new Money articles
by Stephen Morris
Why Here? Why Now? Why VBSR?
Vermont Businesses for Social Responsibility, the state’s second largest trade organization for businesses, is now 25 years young. How did it happen, and why here?
Mike Burak says it all began with an article called “Taking Over Vermont” by Richard Pollak, published in the April, 1972 issue of Playboy. Pollak, tongue firmly in cheek wrote: “Suppose the nation’s alienated young decided to stage a takeover of Vermont. Not by staging a weekend rock festival at Rutland and then hanging around the Green Mountains like freaked-out trolls. Not by lacing the water supply with assorted chemical brain scramblers. Not even by trashing the 14-karat-gold-leaf dome off the Statehouse in Montpelier. Suppose they decided to do it by the book, within the system, the hard-hat-approved American way — by ballot.”
“I thought it was a great vision,” says Burak, a native of Winooski who left his home state to complete a law degree at Harvard and to cut his legal teeth with Manhattan-based law firms before returning home. “The hippies would take over Vermont. I was all for it!”
by Ray C Anderson
(This article appeared originally in Green Money Journal, and is used by permission. This was not noted in the original print publication and we regret the error. For more information on Green Money Journal, visit greenmoneyjournal.com.)
Since you’re reading the Green Money Journal it’s likely that you’ve already made the mental shift to sustainability, and if that’s the case, welcome! I believe that shift happens one mind at a time, one company, one technology, one university curriculum, one industry, one community at a time. Furthermore, I have never met a “former environmentalist.” It’s true! Once you understand the truth and complexity of our environmental challenges, you are forever changed. My story demonstrates that. And fortunately for us and for our planet, that collective mental shift seems to be happening quickly, particularly in the important field of green building.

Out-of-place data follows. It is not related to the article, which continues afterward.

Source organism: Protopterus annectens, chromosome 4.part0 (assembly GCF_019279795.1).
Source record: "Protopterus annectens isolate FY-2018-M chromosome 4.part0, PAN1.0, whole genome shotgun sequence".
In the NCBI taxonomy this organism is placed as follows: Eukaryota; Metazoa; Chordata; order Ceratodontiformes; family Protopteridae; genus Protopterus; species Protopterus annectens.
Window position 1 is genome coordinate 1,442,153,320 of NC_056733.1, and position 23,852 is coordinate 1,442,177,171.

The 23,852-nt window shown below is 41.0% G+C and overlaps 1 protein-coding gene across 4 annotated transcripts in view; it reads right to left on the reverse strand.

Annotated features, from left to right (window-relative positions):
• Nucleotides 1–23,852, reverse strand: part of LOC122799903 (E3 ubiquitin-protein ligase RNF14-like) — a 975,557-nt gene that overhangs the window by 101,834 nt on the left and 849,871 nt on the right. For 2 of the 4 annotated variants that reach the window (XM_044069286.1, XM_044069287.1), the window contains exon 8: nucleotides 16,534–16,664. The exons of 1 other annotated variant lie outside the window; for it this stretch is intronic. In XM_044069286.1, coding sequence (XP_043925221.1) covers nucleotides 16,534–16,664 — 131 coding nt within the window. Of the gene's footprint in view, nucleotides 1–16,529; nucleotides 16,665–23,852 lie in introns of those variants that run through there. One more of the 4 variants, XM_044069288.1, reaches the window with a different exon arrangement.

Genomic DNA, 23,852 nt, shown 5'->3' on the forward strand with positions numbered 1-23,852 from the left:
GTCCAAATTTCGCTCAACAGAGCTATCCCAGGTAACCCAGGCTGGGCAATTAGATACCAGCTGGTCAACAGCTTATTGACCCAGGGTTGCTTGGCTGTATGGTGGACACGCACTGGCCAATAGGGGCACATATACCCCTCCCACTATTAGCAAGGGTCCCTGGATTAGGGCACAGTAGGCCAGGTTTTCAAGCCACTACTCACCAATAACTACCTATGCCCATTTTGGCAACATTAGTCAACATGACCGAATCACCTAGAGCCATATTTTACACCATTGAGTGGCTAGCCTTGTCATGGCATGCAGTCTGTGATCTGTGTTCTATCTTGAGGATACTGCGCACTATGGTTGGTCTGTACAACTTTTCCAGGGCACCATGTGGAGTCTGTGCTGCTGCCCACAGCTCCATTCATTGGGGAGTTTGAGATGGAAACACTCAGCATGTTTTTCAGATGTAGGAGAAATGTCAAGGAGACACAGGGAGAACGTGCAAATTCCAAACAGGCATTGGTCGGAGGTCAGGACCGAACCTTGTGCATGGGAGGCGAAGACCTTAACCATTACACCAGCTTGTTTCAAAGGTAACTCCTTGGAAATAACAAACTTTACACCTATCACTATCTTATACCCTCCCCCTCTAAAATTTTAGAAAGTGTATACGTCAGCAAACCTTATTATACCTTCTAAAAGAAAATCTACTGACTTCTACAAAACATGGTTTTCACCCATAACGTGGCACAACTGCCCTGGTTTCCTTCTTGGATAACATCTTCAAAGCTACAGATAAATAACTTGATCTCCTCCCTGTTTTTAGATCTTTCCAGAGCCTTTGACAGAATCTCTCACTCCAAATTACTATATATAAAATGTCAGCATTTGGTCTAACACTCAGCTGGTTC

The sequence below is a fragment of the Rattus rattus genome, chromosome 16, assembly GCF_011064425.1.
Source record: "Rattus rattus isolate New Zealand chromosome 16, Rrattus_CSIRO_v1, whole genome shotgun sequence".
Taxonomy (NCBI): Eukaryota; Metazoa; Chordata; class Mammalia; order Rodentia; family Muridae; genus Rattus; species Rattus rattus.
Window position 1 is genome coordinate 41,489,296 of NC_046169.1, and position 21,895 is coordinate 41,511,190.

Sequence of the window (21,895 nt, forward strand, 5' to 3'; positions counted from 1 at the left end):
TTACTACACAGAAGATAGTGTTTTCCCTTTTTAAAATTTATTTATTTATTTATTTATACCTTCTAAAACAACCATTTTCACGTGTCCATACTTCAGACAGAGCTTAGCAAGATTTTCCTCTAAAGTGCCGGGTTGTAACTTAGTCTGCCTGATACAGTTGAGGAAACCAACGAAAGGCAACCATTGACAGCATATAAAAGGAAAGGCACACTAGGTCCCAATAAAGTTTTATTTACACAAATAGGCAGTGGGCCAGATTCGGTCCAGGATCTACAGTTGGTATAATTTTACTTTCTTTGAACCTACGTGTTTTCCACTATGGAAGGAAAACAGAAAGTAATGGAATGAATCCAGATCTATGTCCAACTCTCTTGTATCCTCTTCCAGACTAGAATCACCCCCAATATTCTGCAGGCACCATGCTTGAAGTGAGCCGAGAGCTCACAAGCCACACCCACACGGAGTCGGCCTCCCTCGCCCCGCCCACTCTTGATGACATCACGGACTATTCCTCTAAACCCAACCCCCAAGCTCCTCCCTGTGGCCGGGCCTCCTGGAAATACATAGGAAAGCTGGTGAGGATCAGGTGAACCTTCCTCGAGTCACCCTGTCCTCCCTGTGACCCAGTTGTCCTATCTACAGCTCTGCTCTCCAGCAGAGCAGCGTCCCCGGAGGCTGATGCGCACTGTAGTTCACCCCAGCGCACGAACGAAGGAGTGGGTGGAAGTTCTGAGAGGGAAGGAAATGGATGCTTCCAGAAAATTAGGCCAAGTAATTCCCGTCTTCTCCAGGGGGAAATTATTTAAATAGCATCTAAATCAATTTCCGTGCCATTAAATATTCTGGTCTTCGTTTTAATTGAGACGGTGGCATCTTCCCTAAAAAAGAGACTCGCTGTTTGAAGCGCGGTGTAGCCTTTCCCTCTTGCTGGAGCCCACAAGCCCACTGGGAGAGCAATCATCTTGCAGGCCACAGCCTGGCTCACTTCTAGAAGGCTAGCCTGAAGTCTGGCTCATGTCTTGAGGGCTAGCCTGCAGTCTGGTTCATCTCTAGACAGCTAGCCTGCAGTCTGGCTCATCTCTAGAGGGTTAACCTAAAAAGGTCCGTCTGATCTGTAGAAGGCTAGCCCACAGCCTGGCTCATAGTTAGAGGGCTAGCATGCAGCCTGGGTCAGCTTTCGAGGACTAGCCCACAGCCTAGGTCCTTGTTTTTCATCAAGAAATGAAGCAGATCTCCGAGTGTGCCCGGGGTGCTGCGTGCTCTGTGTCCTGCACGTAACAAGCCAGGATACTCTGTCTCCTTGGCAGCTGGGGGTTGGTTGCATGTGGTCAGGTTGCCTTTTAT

by Erbin Crowell
In the wake of a global recession that continues to devastate communities and livelihoods, people are hungry for alternatives to corporate greed and stock market speculation. As we look at challenges such as climate change, unemployment and growing disparities of wealth and ownership, many of us feel discouraged and unsure of how we can make business more accountable to our communities and our visions for more just, sustainable, and resilient economies.
by Katie Cordrey
IMS Electronics Recycling has been housed in a Port of Vancouver-owned building since 2007 and is home to an impressive operation that keeps countless tons of toxic and noxious materials from landfills and out of the hands of less conscientious recyclers.
by Todd Walker
In my role as a financial advisor specializing in socially responsible investing (SRI) I am often asked whether social investments – those screened for such activities as gambling, alcohol, nuclear power, pollution and poor employee conditions – perform as well as conventional ones. In fact, what surprises me is how pervasive the opinion is that SRI investments may be good for society, but not for your wealth.
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